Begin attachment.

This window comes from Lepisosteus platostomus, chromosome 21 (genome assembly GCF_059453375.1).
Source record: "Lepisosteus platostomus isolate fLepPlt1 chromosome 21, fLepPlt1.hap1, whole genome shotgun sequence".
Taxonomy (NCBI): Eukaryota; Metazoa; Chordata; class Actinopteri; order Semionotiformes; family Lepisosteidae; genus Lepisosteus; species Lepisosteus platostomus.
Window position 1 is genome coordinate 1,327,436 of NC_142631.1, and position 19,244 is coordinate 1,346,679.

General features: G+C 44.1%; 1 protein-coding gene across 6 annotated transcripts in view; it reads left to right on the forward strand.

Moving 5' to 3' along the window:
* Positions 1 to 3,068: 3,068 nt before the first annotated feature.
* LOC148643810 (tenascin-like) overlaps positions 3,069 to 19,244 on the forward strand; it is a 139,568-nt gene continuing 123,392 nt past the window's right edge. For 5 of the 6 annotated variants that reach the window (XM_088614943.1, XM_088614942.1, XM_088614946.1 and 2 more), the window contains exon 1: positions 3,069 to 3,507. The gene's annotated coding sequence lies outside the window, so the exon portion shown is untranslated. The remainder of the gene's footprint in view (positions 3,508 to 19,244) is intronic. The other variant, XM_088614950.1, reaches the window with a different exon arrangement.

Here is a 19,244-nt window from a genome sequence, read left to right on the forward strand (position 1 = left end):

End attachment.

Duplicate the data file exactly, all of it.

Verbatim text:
This window comes from Lepisosteus platostomus, chromosome 21 (genome assembly GCF_059453375.1).
Source record: "Lepisosteus platostomus isolate fLepPlt1 chromosome 21, fLepPlt1.hap1, whole genome shotgun sequence".
Taxonomy (NCBI): Eukaryota; Metazoa; Chordata; class Actinopteri; order Semionotiformes; family Lepisosteidae; genus Lepisosteus; species Lepisosteus platostomus.
Window position 1 is genome coordinate 1,327,436 of NC_142631.1, and position 19,244 is coordinate 1,346,679.

General features: G+C 44.1%; 1 protein-coding gene across 6 annotated transcripts in view; it reads left to right on the forward strand.

Moving 5' to 3' along the window:
* Positions 1 to 3,068: 3,068 nt before the first annotated feature.
* LOC148643810 (tenascin-like) overlaps positions 3,069 to 19,244 on the forward strand; it is a 139,568-nt gene continuing 123,392 nt past the window's right edge. For 5 of the 6 annotated variants that reach the window (XM_088614943.1, XM_088614942.1, XM_088614946.1 and 2 more), the window contains exon 1: positions 3,069 to 3,507. The gene's annotated coding sequence lies outside the window, so the exon portion shown is untranslated. The remainder of the gene's footprint in view (positions 3,508 to 19,244) is intronic. The other variant, XM_088614950.1, reaches the window with a different exon arrangement.

Here is a 19,244-nt window from a genome sequence, read left to right on the forward strand (position 1 = left end):